- Other schools of islamic thought, e.g. Sunni and Wahhabism, and others.
- It's history and impact today (up to the books publication, 1990).
- Glossary of terms that I found very helpful throughout my reading.

I would recommend a more up-to-date introduction of Islam for those interested, but if you come across this book, it should be helpful in understanding the fundamental beliefs and history and how we have arrived today with situations in the Middle East with the rise of ISIS and Muslim intolerance of Jews and Christians, which may not actually be faithful to the of Qur'an teachings but true to Islamic history.

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Monday, April 17, 2017

Review: Handbook of Revivals

Handbook of Revivals Handbook of Revivals by Henry Clay Fish
My rating: 2 of 5 stars

Disappointing. Book seems to have actually been written in 1874. The first chapter was fairly well but, for the most part, the rest of the book was a struggle for me to read through as it seemed written in a way, at least to me, that is too elaborate (flowery?) that did not hold my mind. Nothing like Charles G. Finney's "Revival Lectures."

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Saturday, April 15, 2017

Devotion 17: Collateral Damage

"The Lord who planted you has decreed misfortune for you
because of the evil done by the house of Israel..."
Jeremiah 11:17 (New American Bible)
Read Jeremiah 11-12

Is there an intended double-meaning here?  That is, in the phrase "Lord who planted you," does "you," refer to both the nation Israel and the prophet Jeremiah himself?

If God is also here speaking directly to Jeremiah about Jeremiah, we read that he complains, basically saying, "Lord, I'm obedient!  Why include me is Israel's misfortunes in judgment?" God's answer is, "Are you so afraid, so weak in faith that I will care for you when everything is at peace and I have not yet acted in judgment to bring calamity?  How strong will your faith be when I go through with the judgments decreed against Israel and an enemy invades the land and war erupts?"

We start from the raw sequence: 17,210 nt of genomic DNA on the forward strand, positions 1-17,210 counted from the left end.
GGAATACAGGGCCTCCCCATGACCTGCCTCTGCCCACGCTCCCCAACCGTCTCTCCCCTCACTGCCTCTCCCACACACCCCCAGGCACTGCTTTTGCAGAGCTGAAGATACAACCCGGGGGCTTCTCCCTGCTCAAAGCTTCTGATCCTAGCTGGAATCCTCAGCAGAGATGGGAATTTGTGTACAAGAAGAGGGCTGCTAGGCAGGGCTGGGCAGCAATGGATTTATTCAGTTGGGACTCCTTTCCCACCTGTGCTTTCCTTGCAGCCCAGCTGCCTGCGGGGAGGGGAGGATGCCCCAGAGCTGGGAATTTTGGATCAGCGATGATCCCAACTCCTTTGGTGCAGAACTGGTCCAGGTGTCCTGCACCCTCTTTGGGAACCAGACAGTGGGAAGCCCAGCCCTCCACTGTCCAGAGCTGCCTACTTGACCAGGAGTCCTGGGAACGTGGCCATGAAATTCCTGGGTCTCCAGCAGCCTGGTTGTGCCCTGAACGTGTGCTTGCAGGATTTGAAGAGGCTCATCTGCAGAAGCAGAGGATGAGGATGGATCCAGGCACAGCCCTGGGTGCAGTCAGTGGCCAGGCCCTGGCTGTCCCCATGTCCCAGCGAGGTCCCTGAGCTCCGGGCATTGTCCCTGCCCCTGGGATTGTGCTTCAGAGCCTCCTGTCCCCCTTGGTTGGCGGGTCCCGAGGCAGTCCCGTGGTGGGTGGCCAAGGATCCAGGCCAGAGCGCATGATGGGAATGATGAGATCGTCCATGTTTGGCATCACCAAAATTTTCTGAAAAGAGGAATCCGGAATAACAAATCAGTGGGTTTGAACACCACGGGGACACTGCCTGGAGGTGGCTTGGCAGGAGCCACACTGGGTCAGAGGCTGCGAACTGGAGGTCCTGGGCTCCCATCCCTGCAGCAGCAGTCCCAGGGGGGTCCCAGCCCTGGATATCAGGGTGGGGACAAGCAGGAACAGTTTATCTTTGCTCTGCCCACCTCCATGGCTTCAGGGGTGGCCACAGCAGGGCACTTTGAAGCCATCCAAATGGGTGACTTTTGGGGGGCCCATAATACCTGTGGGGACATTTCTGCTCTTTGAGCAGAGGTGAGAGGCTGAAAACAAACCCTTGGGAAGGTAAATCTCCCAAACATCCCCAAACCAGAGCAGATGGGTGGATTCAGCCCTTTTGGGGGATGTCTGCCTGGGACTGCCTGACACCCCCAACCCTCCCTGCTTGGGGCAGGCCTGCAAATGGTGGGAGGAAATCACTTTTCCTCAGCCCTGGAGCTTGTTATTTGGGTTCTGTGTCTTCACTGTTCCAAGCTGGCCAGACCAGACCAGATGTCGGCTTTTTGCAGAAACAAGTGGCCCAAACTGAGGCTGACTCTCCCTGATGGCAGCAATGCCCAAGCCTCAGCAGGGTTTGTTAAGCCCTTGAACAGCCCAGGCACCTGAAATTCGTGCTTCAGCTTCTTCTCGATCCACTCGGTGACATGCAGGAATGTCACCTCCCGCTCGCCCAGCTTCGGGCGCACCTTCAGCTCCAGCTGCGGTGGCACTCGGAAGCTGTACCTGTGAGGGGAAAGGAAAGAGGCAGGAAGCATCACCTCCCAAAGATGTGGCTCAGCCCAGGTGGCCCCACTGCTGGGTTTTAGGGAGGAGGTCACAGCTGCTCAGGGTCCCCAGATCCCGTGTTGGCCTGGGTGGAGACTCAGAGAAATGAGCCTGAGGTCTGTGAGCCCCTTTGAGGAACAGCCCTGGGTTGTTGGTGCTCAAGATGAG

In the last day of God's judgment against the nations, Christians must realize they will be spared the judgment against sinners, but not the total effects of it upon the nations.  If in judgment against the rebellious there is a famine, the obedient also will go hungry.  If invaders attack and forcibly remove unbelievers out of their homes, the Christian next door will be the next removed from their's.  

This idea of a "rapture" providing an escape is nothing more than an empty hope, a theology that abandons the reality of our solidarity in the sins of men although we ourselves may be innocent.  Yet, while the sinner is under the direct judgment of God, the Christian must endure collateral damage, that is, the accidental damage that ensues as a result of divine judgment, whether it be (a) that which spills out directly from God's judgment (for example, an enemy invasion), or (b) the resultant response of sinners against being judged by God, or (c) our faithfulness to God in proclaiming the misfortunes of men as divine judgments.

Just look what happened to Jeremiah.  Not only did his own family betray him, plotting evil against him, but we read that he was imprisoned, thrown in a well, and forced into exile with those fleeing out of the Land of Israel.  Jeremiah was not tucked safely away from all the turmoil caused by God judging the nation of Israel for their sins.